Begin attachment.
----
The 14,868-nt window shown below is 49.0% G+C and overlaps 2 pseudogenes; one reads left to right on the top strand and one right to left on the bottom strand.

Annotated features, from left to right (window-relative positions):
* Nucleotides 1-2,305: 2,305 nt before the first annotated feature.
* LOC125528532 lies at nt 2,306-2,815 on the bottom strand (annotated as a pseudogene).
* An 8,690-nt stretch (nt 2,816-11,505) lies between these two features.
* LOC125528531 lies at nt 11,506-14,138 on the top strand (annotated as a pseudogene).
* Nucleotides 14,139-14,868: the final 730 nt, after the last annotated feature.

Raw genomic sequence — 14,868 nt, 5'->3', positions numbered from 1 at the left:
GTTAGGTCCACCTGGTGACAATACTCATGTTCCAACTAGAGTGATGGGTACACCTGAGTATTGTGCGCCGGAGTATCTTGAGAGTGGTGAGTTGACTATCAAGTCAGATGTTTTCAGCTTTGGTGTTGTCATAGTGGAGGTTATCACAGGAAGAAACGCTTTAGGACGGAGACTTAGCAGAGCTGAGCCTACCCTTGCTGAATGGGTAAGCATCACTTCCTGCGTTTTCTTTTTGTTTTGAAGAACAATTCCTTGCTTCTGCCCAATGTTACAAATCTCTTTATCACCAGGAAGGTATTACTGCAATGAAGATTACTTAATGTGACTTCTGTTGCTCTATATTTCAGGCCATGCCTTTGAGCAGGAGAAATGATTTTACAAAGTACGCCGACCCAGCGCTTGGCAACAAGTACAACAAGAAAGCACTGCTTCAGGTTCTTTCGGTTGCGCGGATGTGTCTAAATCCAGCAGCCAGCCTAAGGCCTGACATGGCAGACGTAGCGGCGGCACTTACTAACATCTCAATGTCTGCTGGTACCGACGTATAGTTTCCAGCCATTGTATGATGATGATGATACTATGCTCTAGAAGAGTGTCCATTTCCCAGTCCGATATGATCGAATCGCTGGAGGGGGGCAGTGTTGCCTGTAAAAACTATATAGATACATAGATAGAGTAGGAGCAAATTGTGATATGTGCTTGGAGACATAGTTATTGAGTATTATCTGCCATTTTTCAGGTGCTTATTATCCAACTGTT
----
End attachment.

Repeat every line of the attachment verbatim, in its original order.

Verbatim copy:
The 14,868-nt window shown below is 49.0% G+C and overlaps 2 pseudogenes; one reads left to right on the top strand and one right to left on the bottom strand.

Annotated features, from left to right (window-relative positions):
* Nucleotides 1-2,305: 2,305 nt before the first annotated feature.
* LOC125528532 lies at nt 2,306-2,815 on the bottom strand (annotated as a pseudogene).
* An 8,690-nt stretch (nt 2,816-11,505) lies between these two features.
* LOC125528531 lies at nt 11,506-14,138 on the top strand (annotated as a pseudogene).
* Nucleotides 14,139-14,868: the final 730 nt, after the last annotated feature.

Raw genomic sequence — 14,868 nt, 5'->3', positions numbered from 1 at the left:
GTTAGGTCCACCTGGTGACAATACTCATGTTCCAACTAGAGTGATGGGTACACCTGAGTATTGTGCGCCGGAGTATCTTGAGAGTGGTGAGTTGACTATCAAGTCAGATGTTTTCAGCTTTGGTGTTGTCATAGTGGAGGTTATCACAGGAAGAAACGCTTTAGGACGGAGACTTAGCAGAGCTGAGCCTACCCTTGCTGAATGGGTAAGCATCACTTCCTGCGTTTTCTTTTTGTTTTGAAGAACAATTCCTTGCTTCTGCCCAATGTTACAAATCTCTTTATCACCAGGAAGGTATTACTGCAATGAAGATTACTTAATGTGACTTCTGTTGCTCTATATTTCAGGCCATGCCTTTGAGCAGGAGAAATGATTTTACAAAGTACGCCGACCCAGCGCTTGGCAACAAGTACAACAAGAAAGCACTGCTTCAGGTTCTTTCGGTTGCGCGGATGTGTCTAAATCCAGCAGCCAGCCTAAGGCCTGACATGGCAGACGTAGCGGCGGCACTTACTAACATCTCAATGTCTGCTGGTACCGACGTATAGTTTCCAGCCATTGTATGATGATGATGATACTATGCTCTAGAAGAGTGTCCATTTCCCAGTCCGATATGATCGAATCGCTGGAGGGGGGCAGTGTTGCCTGTAAAAACTATATAGATACATAGATAGAGTAGGAGCAAATTGTGATATGTGCTTGGAGACATAGTTATTGAGTATTATCTGCCATTTTTCAGGTGCTTATTATCCAACTGTT